Life Sciences: An Economic Lifeline

January 17, 2007
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It has been said that one must hit rock bottom before starting over.

Michigan, welcome to the bottom.

Various recent reports have painted the state in the bleakest of economic terms, from no one wanting to live here, to no one wanting to do business here, to no one being able to get a job here. Even the state of Wyoming is hosting job fairs here, looking to lure away more workers.

Despite the positive image and national goodwill created during President Ford’s funeral, the fact remains that when the rest of the world hears “Michigan,” it thinks “automotive.” And when it thinks automotive, manufacturing invariably comes to mind — followed shortly thereafter by any sequence of negative thoughts.

But if this truly is the bottom, then Michigan is ready to rebound.

Yes, manufacturing is struggling, but it’s also in the process of reinventing itself. It could also be said that West Michigan as a whole is reinventing itself, too.

Today’s Focus Section shines a spotlight on the life sciences industry. The story on page B1 is most encouraging in terms of economic development. Formation of a Life Sciences Pipeline has all the right ingredients for change.

A knowledge-based economy is crucial to the state’s recovery. Life sciences certainly falls into that category, and the Michigan Economic Development Corp. seems to be pulling all the right strings.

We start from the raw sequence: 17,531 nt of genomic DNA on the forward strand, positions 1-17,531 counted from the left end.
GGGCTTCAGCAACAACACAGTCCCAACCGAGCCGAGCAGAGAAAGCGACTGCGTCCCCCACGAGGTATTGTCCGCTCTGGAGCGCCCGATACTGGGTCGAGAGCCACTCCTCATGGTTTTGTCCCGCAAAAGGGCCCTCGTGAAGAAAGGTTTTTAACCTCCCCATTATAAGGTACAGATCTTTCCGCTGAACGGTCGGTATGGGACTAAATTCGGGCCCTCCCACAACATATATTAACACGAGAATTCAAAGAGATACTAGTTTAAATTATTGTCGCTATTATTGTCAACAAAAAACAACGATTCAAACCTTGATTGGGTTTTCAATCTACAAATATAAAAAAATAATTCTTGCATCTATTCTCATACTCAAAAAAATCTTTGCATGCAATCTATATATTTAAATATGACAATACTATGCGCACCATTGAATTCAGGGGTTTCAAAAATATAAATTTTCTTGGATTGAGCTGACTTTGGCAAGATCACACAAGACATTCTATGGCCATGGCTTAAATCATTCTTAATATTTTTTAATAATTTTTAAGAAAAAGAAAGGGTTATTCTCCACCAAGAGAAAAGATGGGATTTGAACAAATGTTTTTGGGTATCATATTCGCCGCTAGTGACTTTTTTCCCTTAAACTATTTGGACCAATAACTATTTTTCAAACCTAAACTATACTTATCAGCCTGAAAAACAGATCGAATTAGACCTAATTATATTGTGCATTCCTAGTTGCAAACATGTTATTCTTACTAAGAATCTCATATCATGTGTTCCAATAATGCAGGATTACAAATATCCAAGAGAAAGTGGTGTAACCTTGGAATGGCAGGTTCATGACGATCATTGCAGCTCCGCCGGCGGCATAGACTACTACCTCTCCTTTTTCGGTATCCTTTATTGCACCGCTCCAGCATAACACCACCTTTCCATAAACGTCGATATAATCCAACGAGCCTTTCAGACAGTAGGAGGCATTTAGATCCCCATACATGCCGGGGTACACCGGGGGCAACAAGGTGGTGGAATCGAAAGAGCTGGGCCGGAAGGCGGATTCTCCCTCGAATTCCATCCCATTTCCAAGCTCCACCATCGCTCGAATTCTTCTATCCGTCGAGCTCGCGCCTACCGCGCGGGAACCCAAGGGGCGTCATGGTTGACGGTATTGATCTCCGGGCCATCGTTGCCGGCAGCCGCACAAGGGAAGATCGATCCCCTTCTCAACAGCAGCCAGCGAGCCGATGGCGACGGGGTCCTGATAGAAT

The MEDC last July selected MichBio, the state’s life sciences trade association, to develop a network linking life sciences researchers and businesses with vendors of life sciences products and services as a means of accelerating the commercialization of new health-related products and services in the state. The contract is for four years and is valued at $1.4 million over the life of the contract.

But if life sciences is truly the answer to the state’s economic woes, and none other than Van Andel Institute CEO David Van Andel has been saying so for years, then teamwork is the foundation upon which it will be built.

West Michigan’s business community is by nature a very private entity. The region’s work ethic dictates that to beat your competitor — fairly and squarely — you just have to outwork him.

Working together is a common trait among West Michigan residents. Sharing personal information with each other is not.

A region that is this competitive, steadfast, hardworking and proprietary is going to have to loosen up a little bit for the good of the team.

Product commercialization, research assistance, shared knowledge and innovation all are key components to the pipeline plan.

The sooner business leaders drop their guard and get on board, the sooner the state’s economic recovery can begin.

This is one lifeline worth grabbing.   

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